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The Desperate Search for a Strategy to Defeat Climate Change

The most significant and irreversible threat that our generation poses to the future is marked by an almost complete political incapacity to act.

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Let us also not forget in the midst of our U.S. climate battles that it is across the developing world where vulnerability to climate change runs most deep. New York will now debate plans for a multi-billion dollar barrier aimed at holding back the rising sea. But here in Bolivia no infrastructure exists than can hold back the melting of the Andean glaciers, attacking not just the water supply but a part of the nation's soul as well.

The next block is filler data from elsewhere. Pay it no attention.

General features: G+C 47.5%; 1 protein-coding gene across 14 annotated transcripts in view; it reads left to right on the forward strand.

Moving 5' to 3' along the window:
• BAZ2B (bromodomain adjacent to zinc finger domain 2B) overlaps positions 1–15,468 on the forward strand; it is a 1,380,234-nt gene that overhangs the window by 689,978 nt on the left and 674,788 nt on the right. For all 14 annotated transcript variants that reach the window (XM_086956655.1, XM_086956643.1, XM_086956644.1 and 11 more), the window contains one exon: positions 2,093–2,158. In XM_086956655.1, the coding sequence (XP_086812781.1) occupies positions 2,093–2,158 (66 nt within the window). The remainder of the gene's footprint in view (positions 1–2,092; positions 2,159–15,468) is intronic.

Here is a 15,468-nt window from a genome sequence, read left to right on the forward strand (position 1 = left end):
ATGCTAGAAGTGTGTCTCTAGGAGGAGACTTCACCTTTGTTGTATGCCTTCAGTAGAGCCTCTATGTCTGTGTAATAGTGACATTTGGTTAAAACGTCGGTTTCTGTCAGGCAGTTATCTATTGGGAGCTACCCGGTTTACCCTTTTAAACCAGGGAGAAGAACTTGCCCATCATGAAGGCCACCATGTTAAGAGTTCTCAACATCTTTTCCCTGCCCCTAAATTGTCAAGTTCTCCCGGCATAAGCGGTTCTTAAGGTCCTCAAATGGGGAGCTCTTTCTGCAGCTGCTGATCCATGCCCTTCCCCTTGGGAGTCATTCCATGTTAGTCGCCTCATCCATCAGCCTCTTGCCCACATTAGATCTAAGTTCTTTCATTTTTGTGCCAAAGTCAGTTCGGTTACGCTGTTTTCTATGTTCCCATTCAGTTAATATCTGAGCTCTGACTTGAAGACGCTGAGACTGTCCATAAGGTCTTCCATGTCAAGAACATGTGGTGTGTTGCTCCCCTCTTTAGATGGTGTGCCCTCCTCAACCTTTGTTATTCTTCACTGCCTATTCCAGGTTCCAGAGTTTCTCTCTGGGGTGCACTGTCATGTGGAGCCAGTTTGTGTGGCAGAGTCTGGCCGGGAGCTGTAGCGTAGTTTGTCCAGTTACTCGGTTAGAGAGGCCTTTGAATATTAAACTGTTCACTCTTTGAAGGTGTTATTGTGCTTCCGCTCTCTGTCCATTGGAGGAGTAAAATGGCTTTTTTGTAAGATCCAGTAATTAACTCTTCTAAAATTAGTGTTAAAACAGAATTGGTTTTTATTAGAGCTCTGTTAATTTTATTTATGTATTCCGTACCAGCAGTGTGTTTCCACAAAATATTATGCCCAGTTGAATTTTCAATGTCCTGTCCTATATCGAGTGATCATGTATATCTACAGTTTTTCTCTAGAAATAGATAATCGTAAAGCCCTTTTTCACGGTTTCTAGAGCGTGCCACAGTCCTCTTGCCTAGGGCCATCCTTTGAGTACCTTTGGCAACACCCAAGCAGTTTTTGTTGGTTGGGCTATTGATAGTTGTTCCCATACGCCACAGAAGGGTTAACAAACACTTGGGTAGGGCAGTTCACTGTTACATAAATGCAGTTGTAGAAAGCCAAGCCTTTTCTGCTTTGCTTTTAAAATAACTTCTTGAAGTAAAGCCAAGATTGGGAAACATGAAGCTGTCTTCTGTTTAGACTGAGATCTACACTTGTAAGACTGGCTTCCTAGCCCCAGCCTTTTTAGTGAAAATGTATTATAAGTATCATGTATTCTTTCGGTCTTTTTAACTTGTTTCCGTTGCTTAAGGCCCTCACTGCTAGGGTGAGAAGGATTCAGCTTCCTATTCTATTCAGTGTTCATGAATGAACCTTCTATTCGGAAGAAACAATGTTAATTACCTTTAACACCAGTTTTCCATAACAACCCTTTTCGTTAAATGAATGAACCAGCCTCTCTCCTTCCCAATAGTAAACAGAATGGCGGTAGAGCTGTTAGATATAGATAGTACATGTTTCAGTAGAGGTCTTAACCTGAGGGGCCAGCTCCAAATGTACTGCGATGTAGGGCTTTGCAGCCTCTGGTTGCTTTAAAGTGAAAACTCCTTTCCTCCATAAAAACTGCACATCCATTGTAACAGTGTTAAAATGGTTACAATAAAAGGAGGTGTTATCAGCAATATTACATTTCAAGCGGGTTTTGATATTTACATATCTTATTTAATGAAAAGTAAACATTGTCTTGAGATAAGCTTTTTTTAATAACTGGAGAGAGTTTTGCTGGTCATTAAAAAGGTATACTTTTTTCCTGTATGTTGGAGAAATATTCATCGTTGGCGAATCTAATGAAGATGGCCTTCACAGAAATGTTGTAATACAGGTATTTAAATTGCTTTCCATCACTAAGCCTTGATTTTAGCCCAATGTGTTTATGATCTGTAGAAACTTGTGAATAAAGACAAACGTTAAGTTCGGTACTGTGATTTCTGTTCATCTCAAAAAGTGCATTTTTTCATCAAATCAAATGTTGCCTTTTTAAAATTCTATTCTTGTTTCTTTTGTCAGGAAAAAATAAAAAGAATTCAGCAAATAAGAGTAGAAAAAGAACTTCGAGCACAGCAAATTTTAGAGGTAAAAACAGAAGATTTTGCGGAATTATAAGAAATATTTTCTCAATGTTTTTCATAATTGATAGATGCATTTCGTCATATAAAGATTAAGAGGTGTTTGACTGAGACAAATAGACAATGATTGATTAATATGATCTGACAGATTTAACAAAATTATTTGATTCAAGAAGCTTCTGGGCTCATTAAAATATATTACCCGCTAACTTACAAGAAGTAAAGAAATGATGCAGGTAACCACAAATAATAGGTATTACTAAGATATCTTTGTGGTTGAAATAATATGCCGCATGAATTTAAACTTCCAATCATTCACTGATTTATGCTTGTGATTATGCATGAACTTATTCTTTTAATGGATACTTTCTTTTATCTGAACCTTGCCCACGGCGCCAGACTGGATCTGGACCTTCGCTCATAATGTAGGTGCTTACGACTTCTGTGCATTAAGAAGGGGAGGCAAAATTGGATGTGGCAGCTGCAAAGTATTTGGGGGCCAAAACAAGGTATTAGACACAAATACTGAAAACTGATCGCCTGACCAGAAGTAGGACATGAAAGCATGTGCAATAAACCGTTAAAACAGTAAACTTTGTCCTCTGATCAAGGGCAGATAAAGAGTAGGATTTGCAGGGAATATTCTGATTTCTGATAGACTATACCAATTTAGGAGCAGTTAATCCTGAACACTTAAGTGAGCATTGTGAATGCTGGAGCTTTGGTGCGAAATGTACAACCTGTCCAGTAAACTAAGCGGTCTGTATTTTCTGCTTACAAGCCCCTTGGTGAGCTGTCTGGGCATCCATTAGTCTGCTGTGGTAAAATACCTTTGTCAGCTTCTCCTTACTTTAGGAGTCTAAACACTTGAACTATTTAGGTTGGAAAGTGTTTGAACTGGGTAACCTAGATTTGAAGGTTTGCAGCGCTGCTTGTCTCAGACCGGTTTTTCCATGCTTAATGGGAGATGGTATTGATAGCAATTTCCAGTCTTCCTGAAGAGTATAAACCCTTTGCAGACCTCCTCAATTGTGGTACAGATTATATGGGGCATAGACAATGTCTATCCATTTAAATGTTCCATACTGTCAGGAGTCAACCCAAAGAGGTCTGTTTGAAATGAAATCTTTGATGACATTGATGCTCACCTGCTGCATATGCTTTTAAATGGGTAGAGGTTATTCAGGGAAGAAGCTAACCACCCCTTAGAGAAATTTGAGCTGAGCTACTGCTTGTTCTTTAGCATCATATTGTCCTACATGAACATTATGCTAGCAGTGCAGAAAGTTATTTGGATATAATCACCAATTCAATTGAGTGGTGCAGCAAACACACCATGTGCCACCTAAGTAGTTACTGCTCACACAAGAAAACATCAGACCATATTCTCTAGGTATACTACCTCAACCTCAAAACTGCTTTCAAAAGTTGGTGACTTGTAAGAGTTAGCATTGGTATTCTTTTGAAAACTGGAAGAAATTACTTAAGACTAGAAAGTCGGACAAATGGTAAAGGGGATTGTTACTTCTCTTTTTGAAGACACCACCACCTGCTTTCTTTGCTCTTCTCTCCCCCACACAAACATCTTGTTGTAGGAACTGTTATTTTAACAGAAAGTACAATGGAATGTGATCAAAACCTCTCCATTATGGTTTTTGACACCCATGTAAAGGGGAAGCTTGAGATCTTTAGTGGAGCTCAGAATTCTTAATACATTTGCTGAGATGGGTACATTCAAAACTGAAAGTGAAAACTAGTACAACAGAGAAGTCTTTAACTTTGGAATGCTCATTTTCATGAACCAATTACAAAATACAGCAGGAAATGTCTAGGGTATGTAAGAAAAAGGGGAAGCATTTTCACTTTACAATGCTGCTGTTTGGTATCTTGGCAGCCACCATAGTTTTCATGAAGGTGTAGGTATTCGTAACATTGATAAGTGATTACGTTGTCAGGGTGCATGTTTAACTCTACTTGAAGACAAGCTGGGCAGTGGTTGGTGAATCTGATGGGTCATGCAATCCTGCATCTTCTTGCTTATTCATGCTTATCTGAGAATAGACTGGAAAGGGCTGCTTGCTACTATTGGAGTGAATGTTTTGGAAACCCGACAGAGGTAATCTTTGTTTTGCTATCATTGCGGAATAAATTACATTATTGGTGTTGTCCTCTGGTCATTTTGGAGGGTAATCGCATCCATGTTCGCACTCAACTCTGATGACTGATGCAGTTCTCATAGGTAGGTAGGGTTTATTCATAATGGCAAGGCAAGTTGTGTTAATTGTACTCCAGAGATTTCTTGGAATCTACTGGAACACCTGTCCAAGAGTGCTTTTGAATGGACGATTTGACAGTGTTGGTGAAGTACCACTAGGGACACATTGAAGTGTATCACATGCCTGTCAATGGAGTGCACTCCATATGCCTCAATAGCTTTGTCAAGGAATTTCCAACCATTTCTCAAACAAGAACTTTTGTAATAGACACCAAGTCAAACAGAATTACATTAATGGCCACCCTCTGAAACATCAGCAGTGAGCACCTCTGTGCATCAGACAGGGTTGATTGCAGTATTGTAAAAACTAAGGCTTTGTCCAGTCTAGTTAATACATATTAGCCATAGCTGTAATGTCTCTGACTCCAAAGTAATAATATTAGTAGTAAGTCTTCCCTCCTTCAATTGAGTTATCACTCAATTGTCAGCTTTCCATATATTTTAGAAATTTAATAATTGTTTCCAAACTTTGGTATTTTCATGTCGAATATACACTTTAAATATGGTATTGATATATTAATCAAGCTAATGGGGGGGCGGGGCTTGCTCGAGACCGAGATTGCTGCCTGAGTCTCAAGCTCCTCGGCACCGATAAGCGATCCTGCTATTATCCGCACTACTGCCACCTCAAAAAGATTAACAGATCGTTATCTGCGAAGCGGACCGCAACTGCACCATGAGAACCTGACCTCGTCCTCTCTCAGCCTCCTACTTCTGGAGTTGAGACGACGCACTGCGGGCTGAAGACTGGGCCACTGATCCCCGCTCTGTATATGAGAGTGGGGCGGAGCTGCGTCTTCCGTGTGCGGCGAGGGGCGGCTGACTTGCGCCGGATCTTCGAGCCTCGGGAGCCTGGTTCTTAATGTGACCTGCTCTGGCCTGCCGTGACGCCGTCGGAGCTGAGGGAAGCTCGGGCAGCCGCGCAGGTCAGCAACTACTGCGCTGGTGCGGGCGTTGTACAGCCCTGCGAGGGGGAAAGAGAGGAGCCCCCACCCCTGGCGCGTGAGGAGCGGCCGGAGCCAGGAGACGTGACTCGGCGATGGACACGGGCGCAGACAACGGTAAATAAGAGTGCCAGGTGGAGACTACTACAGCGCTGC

"A Tough Mind"

A half century ago the Rev. Martin Luther King Jr. proclaimed from the pulpit, "The shape of the world today does not permit us the luxury of soft mindedness." He said that what was needed for the struggle against segregation was the combination of "a tough mind and a tender heart."  In activism, 'tough mindedness' is about being strategic – looking with a clear eye at the powers we need to move and at what will actually move them.  In the climate crisis soft-mindedness on strategy is not an option.

Decades from now our children will look back on this time they will ask how we responded to the climate crisis that was so clearly headed their way. They will not care what summits we attended or how eloquently we voiced our demands.  They won't care whether our politics were sufficiently radical or moderate. They will judge us by the only thing that will matter then – whether the actions we took in this time made an actual difference in theirs.


Jim Shultz is the founder and executive director of The Democracy Center based in San Francisco and Bolivia. For two decades he has supported and trained thousands of citizen activists across five continents. He tweets at @jimshultz.

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